One of the major environmental problems of coastal lagoons is eutrophication, and one of the most commons parameters used to monitor their ecological status is chlorophyll a (Chla) concentration [3,6,7]. Consequently, recent studies have applied the advances in remote sensing to study temporal and spatial evolution of Chla using Sentinel-2 images [8]. A very recent study has applied Sentinel-2 images also to study phycocyanin concentration, which is an indicator of cyanobacterial blooms [7]. Turbidity is also a water quality parameter used as a eutrophication indicator [9]. Turbidity reduces the availability of light underwater, and thus limits light availability for phytoplankton growth and primary productivity [9,10]. Moreover, it is also important for nutrient dynamics, pollutants, and sediment transport [9]. According to the ASTM-International definition, turbidity is an expression of the optical properties of a liquid that causes light rays to be scattered and absorbed rather than transmitted in straight lines through a sample. Turbidity, suspended particulate matter (SPM), and Secchi disk depth are three variables closely related. Frequently, turbidity is used as an estimation of SPM concentration [9,11]. In fact, traditionally, turbidity is estimated visually using a Secchi disk depth or measured directly with nephelometry [10]. The analysis of turbidity is especially important in optically complex waters where phytoplankton and SPM do not covary, and sediment contribution can result in an overestimation of Chla [12,13]. Previous research applied remote sensing to map turbidity in complex coastal waters. The authors of [14] used Landsat 8 and SPOT images in the Mar Menor (Spain); in [4] the authors applied Landsat 5, 7, and 8 in the turbid Gironde and Loire estuaries (France); the authors of [10] used Landsat 8 in Cam Ranh Bay and Thuy Trieu Lagoon (Vietnam), and in [9] the authors applied a multisensory approach in the Danube Delta (Romania). Recently, the trend is to apply Sentinel 2 advantages to monitoring highly variable ecosystems [5,12,13,15].
Determining turbidity in shallow waters requires the use of spectral bands that are sensitive to turbidity and have a limited depth penetration to avoid substantial interference from the bottom [15]. Water absorption increases rapidly from red (645–700 nm) to red edge NIR (700–780 nm) [16]. This absorption limits the light received from the bottom, while it returns light scattered by suspended materials. These bands offer a good balance between turbidity detection and bottom detection [17]. Several studies have already indicated that these spectral bands are appropriate for monitoring turbidity or suspended solids in optically complex regions [15,17,18]. According to [15], the 704 nm wavelength gives the greatest return of light to the sensor at depths between 1 and 2 m. However, at longer wavelengths, sensitivity to suspended material is lost in shallow and very turbid waters [15].
The objective of this research is to analyze the monthly turbidity pattern in a shallow coastal lagoon along two years with different precipitation regime. The selected study area is the Albufera de Valencia lagoon (Valencia, Spain). This lagoon faces a eutrophication problem, and it is at risk of disappearing due to the accumulation of sediments. The analysis of turbidity is important to unveil the sediment transport dynamics. For this purpose, we used Sentinel 2 images and in situ data from the monitoring program of the Environment General Subdivision of the regional government, which has been implemented since year 1995. Remote sensing is the only way to obtain a synoptic view of the entire lagoon due to the high spatial complexity and the varying water quality of the more than 60 tributaries.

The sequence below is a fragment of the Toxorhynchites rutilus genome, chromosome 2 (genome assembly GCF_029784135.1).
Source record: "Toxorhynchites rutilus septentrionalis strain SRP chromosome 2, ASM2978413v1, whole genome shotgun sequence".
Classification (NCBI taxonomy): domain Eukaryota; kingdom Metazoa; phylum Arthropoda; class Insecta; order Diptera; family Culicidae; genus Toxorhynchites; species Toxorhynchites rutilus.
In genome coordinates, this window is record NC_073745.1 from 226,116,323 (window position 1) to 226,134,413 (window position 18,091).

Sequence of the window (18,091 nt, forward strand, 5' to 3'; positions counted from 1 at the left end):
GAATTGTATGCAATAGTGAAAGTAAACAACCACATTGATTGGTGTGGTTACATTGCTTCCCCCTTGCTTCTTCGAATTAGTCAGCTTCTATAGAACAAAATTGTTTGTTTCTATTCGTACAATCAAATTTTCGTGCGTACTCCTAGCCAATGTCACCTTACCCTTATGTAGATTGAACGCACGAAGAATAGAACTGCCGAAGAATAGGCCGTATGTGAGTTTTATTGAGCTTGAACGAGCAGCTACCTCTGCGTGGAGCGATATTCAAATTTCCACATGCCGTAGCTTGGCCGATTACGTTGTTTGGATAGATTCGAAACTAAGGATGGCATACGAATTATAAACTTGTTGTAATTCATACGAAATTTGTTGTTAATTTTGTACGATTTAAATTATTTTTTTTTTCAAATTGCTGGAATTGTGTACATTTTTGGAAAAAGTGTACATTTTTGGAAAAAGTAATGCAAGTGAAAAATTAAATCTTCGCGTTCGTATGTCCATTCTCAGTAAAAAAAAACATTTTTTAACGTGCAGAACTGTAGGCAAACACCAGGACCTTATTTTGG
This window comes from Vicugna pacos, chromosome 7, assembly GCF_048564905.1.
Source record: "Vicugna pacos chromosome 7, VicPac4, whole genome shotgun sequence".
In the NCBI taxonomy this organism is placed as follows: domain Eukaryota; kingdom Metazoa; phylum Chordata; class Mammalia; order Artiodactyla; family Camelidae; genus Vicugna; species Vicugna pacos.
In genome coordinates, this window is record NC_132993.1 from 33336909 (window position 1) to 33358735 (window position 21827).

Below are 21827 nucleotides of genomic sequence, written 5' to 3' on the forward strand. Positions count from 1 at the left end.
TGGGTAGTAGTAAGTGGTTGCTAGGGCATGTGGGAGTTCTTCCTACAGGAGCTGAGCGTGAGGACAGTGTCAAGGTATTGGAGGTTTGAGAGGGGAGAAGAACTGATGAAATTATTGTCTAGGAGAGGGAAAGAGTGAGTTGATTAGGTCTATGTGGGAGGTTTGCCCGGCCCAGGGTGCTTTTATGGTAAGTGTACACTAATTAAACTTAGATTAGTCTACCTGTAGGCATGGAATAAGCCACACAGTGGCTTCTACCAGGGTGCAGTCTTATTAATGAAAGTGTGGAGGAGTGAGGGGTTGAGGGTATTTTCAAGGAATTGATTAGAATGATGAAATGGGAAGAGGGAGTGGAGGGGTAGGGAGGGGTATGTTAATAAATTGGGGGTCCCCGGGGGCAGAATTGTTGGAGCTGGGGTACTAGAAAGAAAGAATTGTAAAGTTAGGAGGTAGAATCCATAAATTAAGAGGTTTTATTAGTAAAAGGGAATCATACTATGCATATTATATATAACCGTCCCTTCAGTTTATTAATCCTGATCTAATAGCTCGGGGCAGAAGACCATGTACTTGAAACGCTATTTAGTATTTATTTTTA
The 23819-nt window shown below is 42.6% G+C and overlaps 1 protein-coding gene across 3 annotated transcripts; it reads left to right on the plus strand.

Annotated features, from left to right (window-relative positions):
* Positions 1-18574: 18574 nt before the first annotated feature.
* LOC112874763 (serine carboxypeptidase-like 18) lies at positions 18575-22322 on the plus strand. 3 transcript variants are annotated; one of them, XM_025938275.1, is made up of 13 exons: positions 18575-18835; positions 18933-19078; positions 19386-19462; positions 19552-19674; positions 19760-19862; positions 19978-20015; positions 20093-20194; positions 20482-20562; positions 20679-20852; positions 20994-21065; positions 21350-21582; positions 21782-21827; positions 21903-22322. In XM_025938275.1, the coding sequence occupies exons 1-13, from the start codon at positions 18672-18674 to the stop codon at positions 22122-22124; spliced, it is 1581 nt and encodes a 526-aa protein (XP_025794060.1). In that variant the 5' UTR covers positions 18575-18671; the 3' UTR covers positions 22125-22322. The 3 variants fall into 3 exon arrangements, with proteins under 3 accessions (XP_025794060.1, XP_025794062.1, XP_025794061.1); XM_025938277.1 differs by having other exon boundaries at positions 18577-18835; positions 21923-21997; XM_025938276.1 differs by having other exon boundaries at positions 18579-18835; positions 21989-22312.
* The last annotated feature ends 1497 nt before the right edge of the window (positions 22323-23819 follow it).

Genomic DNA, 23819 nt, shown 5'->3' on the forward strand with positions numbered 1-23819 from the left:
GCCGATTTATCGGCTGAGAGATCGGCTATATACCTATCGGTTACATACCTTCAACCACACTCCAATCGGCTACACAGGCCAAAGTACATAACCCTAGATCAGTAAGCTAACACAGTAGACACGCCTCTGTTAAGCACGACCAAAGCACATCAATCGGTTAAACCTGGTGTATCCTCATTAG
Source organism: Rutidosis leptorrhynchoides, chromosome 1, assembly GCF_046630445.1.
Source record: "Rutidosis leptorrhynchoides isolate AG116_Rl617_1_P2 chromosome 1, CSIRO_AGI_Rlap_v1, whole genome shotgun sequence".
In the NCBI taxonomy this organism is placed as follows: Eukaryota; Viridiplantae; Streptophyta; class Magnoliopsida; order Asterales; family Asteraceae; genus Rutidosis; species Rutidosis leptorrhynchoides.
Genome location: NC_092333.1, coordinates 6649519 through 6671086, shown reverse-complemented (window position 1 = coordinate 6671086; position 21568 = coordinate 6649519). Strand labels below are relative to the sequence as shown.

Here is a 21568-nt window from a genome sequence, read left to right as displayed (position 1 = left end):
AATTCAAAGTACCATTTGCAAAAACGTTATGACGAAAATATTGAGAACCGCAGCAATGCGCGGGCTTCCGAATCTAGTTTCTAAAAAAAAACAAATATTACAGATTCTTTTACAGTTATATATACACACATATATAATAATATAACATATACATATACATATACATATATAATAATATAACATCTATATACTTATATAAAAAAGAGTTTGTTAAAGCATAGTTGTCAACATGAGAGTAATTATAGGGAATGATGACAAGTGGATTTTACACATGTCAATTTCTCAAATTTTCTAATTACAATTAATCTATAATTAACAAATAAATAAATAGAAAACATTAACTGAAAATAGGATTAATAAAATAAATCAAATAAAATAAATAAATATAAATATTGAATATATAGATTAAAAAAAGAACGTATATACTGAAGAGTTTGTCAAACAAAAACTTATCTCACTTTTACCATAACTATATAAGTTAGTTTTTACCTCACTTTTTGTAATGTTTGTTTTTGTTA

2. Materials and Methods

2.1. Study Area

The Albufera de Valencia lagoon is a shallow turbid coastal lagoon, located in the Mediterranean coast, 10 km south of the city of Valencia (Figure 1) [19,20]. It has an average depth close to 1 m (1–3 m) and covers an area of approximately 24 km2 [6]. This water body is characterized as hypertrophic, with average annual Chla levels of 167 μg L−1 (4–322 μg L−1) and Secchi disk depth of 0.34 m (0.18–1 m) [6].
It is part of the Albufera de Valencia coastal wetland, which is one of the most representative wetlands in the Mediterranean basin, and holds several protection figures at national and international level, such as Spanish Natural Park, Special Protection Areas (SPAs) for birds, Sites of Community Importance (SCIs), and Ramsar Site.
The lagoon is surrounded by an agricultural area with an approximate surface of 223 km2 primarily used for rice cultivation [6]. The local water council, under the direction of farmers, controls the hydrological cycle in the watershed to meet the needs of rice crop [6,8]. Farming contributes about 60% of the inputs to the Albufera through 63 irrigation channels that carry water from the Turia and Júcar rivers [21,22]. Other sources of water are treated wastewater from the urban and industrial areas nearby, groundwater contributions, direct precipitation on the lagoon, and potential indirect contributions of seawater through sea connections [3].
The lagoon is connected to the Mediterranean Sea through three floodgates, “Golas” in Spanish, from North to South, Gola de Pujol, Gola del Perelló, and Gola del Perellonet (Figure 1). The local water council operates them according to the needs of the rice cycle. They are open from January to March to allow the water level of the lagoon to increase for irrigation. During the rice growing season (April–September) the floodgates remain closed to allow field flooding and with an insignificant flow to the lagoon. Gates open in September to allow rice fields to dry for rice harvest. Finally, gates close again in November to allow flooding of harvested rice fields, which favors the mineralization of nutrients [23].